Yoma Strategic to buy Telenor’s stake in Myanmar’s Wave Money for $76.5m

YSH Anual Report

Singapore-listed Yoma Strategic Holdings will acquire Telenor Group’s 51 per cent stake in Myanmar’s mobile financial services provider Wave Money for $76.5 million, it said in an announcement on Wednesday.

Yoma Strategic will set up a new holding company, Yoma MFS Holdings, to acquire the additional stake in Wave Money. Upon completion of the transaction, it plans to invest up to $25 million in the fintech company.

Wave Money runs a network of more than 58,000 agents in urban and rural areas across the country. Users can transfer money through their mobile phone or any of the Wave agents. The company claims to have tripled transfer volume year-on-year to 6.4 trillion kyat ($4.3 billion) in 2019.

The proposed acquisition will allow Yoma Strategic to strengthen its interest in Myanmar’s financial services sector, it said.

The development comes on the back of a $73.5 million investment by Ant Financial in Wave Money in May this year for a significant minority stake.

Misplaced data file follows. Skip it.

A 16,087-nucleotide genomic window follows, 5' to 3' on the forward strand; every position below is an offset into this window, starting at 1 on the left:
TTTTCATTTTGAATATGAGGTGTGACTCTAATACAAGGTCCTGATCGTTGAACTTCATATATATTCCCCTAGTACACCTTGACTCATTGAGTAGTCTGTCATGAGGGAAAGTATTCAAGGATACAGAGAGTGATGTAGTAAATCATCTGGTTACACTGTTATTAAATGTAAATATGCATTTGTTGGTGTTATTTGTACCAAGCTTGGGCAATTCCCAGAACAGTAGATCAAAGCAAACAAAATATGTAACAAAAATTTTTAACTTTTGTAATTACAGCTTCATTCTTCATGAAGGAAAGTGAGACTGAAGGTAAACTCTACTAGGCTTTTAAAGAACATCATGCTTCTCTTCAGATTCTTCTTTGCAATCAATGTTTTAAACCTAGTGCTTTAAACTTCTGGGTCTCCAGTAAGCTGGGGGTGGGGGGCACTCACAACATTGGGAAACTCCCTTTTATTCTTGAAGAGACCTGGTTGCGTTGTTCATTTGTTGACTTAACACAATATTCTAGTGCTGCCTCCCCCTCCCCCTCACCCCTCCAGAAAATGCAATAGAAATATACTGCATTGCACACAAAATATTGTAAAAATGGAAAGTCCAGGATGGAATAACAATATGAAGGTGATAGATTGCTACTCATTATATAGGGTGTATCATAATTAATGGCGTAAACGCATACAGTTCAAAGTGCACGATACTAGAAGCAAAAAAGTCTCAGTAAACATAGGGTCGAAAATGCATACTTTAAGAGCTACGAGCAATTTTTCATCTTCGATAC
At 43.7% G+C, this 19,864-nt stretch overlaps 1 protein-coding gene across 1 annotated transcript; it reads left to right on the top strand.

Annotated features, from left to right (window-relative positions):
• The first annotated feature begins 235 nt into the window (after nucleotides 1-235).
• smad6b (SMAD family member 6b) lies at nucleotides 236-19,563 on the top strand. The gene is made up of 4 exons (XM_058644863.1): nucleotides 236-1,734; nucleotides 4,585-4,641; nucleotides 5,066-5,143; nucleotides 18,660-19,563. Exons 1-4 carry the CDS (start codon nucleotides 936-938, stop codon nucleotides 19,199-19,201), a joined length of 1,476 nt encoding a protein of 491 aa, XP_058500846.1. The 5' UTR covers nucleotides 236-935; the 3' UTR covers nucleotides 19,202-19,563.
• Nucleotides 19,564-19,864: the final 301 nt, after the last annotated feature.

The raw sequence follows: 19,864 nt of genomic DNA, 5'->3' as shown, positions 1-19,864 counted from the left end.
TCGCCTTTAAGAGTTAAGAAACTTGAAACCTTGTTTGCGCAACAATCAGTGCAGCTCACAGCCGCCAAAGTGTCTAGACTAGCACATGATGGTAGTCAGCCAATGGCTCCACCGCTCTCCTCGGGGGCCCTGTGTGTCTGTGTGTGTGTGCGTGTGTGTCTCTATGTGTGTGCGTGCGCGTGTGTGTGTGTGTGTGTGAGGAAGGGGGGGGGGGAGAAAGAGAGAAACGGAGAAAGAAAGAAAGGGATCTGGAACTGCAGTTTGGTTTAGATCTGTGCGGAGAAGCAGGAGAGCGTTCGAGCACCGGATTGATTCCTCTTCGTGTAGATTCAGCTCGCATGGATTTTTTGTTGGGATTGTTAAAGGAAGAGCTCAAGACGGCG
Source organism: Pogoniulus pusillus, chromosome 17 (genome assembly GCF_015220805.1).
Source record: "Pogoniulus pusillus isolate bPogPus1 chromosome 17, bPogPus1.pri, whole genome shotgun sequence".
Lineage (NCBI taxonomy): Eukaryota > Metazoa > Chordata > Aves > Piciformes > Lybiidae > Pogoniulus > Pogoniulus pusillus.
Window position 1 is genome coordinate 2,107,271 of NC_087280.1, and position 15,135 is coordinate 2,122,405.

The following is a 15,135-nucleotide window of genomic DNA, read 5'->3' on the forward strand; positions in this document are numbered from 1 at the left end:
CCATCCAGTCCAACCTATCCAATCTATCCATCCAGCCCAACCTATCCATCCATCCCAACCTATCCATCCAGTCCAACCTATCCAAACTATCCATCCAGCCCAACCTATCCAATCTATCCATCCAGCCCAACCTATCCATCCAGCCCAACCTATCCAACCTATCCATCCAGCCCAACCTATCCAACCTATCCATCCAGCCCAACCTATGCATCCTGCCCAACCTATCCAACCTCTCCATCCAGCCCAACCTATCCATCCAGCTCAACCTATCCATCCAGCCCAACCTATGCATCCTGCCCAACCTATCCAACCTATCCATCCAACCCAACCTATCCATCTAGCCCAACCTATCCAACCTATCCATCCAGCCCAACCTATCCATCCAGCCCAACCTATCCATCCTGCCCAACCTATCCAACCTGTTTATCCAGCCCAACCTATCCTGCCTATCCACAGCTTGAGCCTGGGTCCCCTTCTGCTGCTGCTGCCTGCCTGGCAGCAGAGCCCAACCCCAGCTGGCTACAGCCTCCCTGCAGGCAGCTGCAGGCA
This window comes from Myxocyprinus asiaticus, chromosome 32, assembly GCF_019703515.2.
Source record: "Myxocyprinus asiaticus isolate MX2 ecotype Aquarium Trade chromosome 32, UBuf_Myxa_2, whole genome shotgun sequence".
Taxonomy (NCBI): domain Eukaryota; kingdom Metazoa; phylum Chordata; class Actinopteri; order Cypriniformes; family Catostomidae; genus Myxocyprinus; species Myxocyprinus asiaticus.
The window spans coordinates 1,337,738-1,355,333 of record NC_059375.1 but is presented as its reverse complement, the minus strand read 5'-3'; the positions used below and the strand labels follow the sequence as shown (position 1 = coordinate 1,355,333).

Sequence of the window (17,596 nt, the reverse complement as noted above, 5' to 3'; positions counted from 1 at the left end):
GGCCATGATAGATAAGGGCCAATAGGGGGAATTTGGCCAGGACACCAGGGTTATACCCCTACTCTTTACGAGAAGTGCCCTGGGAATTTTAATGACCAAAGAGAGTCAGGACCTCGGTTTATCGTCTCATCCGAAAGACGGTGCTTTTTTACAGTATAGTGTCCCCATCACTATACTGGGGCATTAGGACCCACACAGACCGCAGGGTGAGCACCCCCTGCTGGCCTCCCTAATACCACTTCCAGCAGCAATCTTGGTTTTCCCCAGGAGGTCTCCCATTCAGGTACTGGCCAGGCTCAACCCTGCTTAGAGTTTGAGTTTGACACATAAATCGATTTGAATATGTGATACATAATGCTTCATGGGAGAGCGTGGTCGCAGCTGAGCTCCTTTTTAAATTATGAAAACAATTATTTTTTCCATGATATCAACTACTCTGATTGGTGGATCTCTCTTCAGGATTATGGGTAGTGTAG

“This is an opportune time for Telenor Group to divest. Both Yoma Group and Ant Group’s core operation is financial services and technology and they are, therefore, the strongest owners to take Wave Money forward,” said Lars Erik Tellmann, Head of Financial Services at Telenor Group.

The new holding company will raise capital from a consortium of investors led by Yoma Strategic to buy the stake from Telenor, according to a statement.

In March 2018, Yoma Strategic acquired a 34 per cent stake in Wave Money at a valuation of $57 million. In November last year, it announced it was picking up an additional 10 per cent stake in the company at a valuation of $78 million.

“This acquisition is part of our goal to build a strong financial technology ecosystem in Myanmar. Wave Money continues to see sustained growth in its agent and digital platforms, with Wave Pay gaining strong traction during the COVID-19 pandemic through the acceleration in and adoption of cashless payment solutions,” said Yoma Strategic CEO Melvyn Pun.

Wave Money is expected to become a subsidiary of Yoma Strategic following the completion of the proposed acquisition of Telenor’s interest subject to certain conditions, including regulatory approval.

WaveHold Co will hold 51 per cent in Wave Money while Yoma Strategic and Yoma Bank will own 44 per cent and 5 per cent, respectively. This shareholding structure is pre-Ant Financial’s investment.